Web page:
Indonesian President Susilo Bambang Yudhoyono (File)
Indonesian President Susilo Bambang Yudhoyono (File)

Indonesian President Susilo Bambang Yudhoyono recently selected a commander of the military forces, and will soon name a new attorney general. Political analysts say these appointments will indicate how forcefully the president intends to pursue military reforms and anti-corruption investigations.

Job rotation in military reinforced

By appointing Navy Admiral Agus Suhartono as head of the Indonesian armed forces, President Susilo Bambang Yudhoyono is following a relatively new practice of rotating the job among the chiefs of the navy, army and air force.

The tradition began after the fall of Indonesia's military strongman Suharto - and an era in which the army was a dominant, oppressive and overtly corrupt force, directly involved in politics and business.

Political commentator Wimar Witoelar says he is not surprised that the president, who is a former army general, would choose to reinforce this practice.

"President Yudhoyono, Susilo Bambang Yudhoyono, is nothing but [if] not a follower of procedure and precedent. So he does not want to change the customary tradition of rotating the head of the armed forces," said Witoelar.

Defense analyst Alexandra Retno Wulan with the Center for Strategic and International Studies also thinks this is a symbolic act that emphasizes a commitment to military reform.

Unlike the army, the navy has not been associated with allegations of human rights abuses. And the selection of Suhartono, she says, focuses the armed forces on protecting the borders of a nation made up of thousands of islands.

"As a person I think he is a good military person. And secondly he is coming from the navy and so this is in line with the whole strategy, defense strategy for Indonesia that we need to build a more strong navy and maritime power," she said.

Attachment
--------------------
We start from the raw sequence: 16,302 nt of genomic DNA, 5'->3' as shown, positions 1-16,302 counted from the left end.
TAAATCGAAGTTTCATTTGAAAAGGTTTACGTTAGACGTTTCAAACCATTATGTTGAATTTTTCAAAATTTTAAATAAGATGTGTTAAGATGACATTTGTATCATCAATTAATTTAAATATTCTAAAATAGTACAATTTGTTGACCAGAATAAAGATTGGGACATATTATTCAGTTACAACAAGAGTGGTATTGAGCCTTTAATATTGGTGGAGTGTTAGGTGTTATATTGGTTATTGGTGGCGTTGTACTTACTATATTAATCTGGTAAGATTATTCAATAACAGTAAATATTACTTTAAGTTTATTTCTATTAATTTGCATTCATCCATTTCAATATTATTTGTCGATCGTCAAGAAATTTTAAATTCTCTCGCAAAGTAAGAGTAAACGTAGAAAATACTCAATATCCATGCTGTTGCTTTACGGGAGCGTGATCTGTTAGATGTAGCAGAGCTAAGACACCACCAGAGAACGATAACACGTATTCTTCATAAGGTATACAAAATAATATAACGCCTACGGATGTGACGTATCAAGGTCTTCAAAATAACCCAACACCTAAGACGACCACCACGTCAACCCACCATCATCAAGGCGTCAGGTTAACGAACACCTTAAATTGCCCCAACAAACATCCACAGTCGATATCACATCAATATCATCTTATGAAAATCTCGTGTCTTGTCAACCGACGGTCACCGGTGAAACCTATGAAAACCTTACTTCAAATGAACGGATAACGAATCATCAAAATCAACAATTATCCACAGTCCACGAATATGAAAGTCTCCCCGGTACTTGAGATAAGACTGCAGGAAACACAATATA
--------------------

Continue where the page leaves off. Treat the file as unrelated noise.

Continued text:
Fighting corruption

Mr. Yudhoyono also must choose a new attorney general, a selection that some groups say will show his commitment to fighting corruption.

The Constitutional Court removed the previous attorney general when it ruled he was appointed during the president's first term and was never formally reappointed at the start of his second term last year. The ruling came as a result of a complaint by a former minister who was under investigation for graft.

The president is said to be considering several candidates for job, including career prosecutors, as well as some prominent figures from human rights and anti-corruption organizations. Mr. Yudhoyono has ruled out naming a political partisan to be the nation's top law enforcement official.


But Danangn Widoyoko with Indonesia Corruption Watch is concerned that in his final term, the president may feel pressured to pay back political supporters

"During the campaign he promised to the people to reduce corruption but at the same time he has a lot of friends and allies that support him, that support SBY to be president. Then it is like a dilemma because some of his supporters also need the protection in terms of the corruption cases," said Widoyoko.

But Witoelar says President Yudhoyono will not sacrifice his reputation and ambitions beyond the presidency for political expediency.

"My feeling is that he will try to make a good name for himself and legacy because he has international consciousness and we know that he has potential to perform on the international scene far beyond the presidency. He will not give up that potential to be a world leader just to satisfy factional politics in this country," said Witoelar.

Witoelar says while some may question the pace of reform in Indonesia, the president has consistently moved forward in strengthening democratic institutions and creating a more open and competitive economy.